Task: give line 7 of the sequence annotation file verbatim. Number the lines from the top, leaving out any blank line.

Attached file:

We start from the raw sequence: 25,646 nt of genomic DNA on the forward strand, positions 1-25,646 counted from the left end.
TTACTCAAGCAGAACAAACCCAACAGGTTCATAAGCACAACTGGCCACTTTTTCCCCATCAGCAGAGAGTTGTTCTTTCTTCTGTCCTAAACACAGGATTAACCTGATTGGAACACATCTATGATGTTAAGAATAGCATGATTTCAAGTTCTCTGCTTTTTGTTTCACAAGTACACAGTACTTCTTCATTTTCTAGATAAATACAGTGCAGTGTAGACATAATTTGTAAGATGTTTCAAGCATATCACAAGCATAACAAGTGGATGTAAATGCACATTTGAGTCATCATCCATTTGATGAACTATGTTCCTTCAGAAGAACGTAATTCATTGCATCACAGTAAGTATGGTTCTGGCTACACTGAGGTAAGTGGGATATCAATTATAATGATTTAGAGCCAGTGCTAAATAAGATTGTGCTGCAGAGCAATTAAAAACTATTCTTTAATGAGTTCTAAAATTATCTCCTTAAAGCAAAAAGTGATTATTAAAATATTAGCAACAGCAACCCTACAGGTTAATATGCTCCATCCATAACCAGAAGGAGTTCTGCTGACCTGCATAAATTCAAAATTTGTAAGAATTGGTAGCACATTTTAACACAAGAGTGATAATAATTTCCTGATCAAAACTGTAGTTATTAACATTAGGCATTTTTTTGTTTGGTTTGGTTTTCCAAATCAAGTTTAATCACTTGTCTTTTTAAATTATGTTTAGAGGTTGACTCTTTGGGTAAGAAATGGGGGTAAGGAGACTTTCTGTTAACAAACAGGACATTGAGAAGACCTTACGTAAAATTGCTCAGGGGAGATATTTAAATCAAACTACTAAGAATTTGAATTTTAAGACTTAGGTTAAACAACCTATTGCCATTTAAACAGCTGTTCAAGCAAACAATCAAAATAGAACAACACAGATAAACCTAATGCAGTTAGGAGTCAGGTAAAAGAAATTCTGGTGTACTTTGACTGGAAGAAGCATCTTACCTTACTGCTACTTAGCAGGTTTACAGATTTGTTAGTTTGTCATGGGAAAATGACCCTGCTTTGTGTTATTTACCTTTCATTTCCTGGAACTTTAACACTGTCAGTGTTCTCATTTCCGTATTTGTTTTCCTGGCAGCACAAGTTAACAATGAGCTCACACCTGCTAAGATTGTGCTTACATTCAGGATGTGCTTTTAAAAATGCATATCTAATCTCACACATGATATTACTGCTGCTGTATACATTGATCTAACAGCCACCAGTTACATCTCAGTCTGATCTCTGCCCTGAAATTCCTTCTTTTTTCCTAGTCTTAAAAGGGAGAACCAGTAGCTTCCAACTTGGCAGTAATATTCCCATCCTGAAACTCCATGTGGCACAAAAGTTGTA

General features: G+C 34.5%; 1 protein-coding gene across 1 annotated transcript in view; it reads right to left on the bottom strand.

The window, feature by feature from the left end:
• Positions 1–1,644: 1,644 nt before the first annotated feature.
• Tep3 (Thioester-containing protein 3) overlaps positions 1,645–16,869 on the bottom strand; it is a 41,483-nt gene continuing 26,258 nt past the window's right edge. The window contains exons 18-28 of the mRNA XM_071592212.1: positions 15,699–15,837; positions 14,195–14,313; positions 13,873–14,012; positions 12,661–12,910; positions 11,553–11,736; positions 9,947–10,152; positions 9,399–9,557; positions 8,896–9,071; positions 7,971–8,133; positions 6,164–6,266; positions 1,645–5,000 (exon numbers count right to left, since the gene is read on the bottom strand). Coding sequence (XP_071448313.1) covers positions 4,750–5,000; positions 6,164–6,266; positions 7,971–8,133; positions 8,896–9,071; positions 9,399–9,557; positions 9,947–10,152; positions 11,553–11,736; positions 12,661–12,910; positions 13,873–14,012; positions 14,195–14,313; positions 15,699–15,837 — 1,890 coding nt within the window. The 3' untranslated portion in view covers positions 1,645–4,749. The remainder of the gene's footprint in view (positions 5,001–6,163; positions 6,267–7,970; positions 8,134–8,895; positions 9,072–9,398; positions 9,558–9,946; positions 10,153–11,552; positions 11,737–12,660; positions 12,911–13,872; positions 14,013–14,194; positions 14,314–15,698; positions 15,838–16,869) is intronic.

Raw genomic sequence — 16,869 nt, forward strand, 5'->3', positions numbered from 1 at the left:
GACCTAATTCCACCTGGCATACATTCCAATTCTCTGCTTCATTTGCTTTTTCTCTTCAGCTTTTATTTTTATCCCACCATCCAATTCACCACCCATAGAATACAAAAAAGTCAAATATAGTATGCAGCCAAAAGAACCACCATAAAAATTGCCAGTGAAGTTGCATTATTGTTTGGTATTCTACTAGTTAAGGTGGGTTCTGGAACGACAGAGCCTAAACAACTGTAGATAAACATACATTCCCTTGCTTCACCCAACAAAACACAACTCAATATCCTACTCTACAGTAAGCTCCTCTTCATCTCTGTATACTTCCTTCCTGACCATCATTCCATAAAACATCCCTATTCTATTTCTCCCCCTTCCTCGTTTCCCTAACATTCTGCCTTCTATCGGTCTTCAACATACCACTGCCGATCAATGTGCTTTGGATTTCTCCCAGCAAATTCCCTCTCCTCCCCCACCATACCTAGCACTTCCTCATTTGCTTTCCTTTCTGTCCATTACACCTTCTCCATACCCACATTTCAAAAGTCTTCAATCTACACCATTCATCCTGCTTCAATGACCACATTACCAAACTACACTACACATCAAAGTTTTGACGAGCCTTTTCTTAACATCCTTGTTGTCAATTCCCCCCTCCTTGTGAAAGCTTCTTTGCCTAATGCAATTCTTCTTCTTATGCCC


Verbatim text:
Raw genomic sequence — 16,869 nt, forward strand, 5'->3', positions numbered from 1 at the left: